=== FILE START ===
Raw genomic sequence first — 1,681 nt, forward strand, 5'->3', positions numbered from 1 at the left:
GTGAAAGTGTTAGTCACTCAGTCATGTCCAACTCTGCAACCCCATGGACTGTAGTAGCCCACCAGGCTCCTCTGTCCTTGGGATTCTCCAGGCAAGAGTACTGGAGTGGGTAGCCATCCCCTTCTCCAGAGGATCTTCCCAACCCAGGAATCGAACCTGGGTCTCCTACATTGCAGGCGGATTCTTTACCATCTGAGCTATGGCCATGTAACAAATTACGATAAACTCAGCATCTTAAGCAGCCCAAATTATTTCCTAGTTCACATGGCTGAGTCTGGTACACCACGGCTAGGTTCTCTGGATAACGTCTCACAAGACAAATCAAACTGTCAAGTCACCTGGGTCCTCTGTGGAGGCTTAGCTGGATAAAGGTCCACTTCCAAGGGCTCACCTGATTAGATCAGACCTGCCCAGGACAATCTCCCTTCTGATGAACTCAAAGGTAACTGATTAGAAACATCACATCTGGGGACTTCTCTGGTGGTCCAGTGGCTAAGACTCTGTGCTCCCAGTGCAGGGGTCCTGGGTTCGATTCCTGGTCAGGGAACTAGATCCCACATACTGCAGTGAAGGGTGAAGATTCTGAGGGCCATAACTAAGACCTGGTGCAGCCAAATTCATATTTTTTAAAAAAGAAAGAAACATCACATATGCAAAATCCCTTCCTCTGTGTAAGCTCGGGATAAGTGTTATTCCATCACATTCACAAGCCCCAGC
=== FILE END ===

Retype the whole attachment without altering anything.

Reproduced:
Raw genomic sequence first — 1,681 nt, forward strand, 5'->3', positions numbered from 1 at the left:
GTGAAAGTGTTAGTCACTCAGTCATGTCCAACTCTGCAACCCCATGGACTGTAGTAGCCCACCAGGCTCCTCTGTCCTTGGGATTCTCCAGGCAAGAGTACTGGAGTGGGTAGCCATCCCCTTCTCCAGAGGATCTTCCCAACCCAGGAATCGAACCTGGGTCTCCTACATTGCAGGCGGATTCTTTACCATCTGAGCTATGGCCATGTAACAAATTACGATAAACTCAGCATCTTAAGCAGCCCAAATTATTTCCTAGTTCACATGGCTGAGTCTGGTACACCACGGCTAGGTTCTCTGGATAACGTCTCACAAGACAAATCAAACTGTCAAGTCACCTGGGTCCTCTGTGGAGGCTTAGCTGGATAAAGGTCCACTTCCAAGGGCTCACCTGATTAGATCAGACCTGCCCAGGACAATCTCCCTTCTGATGAACTCAAAGGTAACTGATTAGAAACATCACATCTGGGGACTTCTCTGGTGGTCCAGTGGCTAAGACTCTGTGCTCCCAGTGCAGGGGTCCTGGGTTCGATTCCTGGTCAGGGAACTAGATCCCACATACTGCAGTGAAGGGTGAAGATTCTGAGGGCCATAACTAAGACCTGGTGCAGCCAAATTCATATTTTTTAAAAAAGAAAGAAACATCACATATGCAAAATCCCTTCCTCTGTGTAAGCTCGGGATAAGTGTTATTCCATCACATTCACAAGCCCCAGC